I know a lot of people hate running. I can’t help but think, why? It’s such a great way to work through anxiety - albeit, marathon training produces a lot of anxiety. But it’s a way to structure your thoughts, to organize your day, and to ultimately, find a well of strength that you did not know you have. Not to mention the people - so many people have come into my life that I would have never met had it not been for running.
The opportunities that running continues to provide are jaw-dropping. As I look ahead, I can’t help but squeal silently at the Fall racing season. Yes, I am out of shape. Yes, I’ve gained weight and lost muscle. But when I look back, I think, if eight additional pounds is all the collateral damage I have to show for the last year and half of my life, I’ll take it. Eight pounds is nothing.
Most notably, I decided to sign up for the St. George Marathon. Long-time readers will remember that this is my only DNF to date; in 2015, I was foiled in my BQ attempt by a ruptured ovarian cyst. I don’t know when it happened, but I got through 10 miles at marathon pace before succumbing to the pain at mile 14. Laughable now, I remember how the race director, the bus driver, and I all screamed at each other on the side of Snow Canyon Road. I did not want to take an ambulance to the hospital - those things are expensive! - but they did not want to transport me for fear I was going to like, die on that bus. I ended up convincing them to take me anyways. At the finish line under the care of a very sweet doctor, he told me to go directly to the ER. I drove myself. I was in pain but fine. I got meds, a rather unhelpful brochure encouraging me to “exercise more,” and the resilience that a DNF does not define oneself.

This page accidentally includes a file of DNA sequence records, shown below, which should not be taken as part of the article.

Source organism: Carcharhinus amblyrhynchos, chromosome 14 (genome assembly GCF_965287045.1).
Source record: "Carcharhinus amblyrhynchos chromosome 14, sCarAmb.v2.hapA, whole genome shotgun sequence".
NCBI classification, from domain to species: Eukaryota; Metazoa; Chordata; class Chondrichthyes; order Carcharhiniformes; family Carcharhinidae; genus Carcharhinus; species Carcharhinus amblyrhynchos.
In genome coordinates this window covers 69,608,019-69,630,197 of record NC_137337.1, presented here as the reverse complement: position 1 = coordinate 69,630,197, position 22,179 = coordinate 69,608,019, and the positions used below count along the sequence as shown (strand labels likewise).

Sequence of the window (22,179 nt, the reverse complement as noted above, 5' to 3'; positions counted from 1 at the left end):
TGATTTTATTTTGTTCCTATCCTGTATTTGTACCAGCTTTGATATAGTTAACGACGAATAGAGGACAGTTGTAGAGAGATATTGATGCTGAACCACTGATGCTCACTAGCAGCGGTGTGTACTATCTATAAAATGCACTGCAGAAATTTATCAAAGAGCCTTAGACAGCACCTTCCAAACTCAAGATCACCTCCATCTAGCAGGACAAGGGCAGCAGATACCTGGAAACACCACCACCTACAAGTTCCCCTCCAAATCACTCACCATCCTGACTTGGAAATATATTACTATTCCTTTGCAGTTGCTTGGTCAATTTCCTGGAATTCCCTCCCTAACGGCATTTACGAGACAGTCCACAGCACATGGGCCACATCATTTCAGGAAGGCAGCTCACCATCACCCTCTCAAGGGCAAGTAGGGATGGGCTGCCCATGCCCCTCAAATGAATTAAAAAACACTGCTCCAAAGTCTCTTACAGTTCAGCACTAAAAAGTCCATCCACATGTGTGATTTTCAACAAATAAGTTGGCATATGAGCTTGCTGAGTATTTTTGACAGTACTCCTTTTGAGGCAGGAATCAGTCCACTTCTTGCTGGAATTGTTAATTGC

It’s ironic that the marathon this year falls on October 5th; this was the day the divorce papers were officially signed by a judge and I was returned to "single status." A very weird phrase. I had a hair appointment that day. When I dragged myself up to Carlos’ station on the 2nd floor of the hair salon, I could not stop sobbing. I told him to cut off all my hair and dye it red.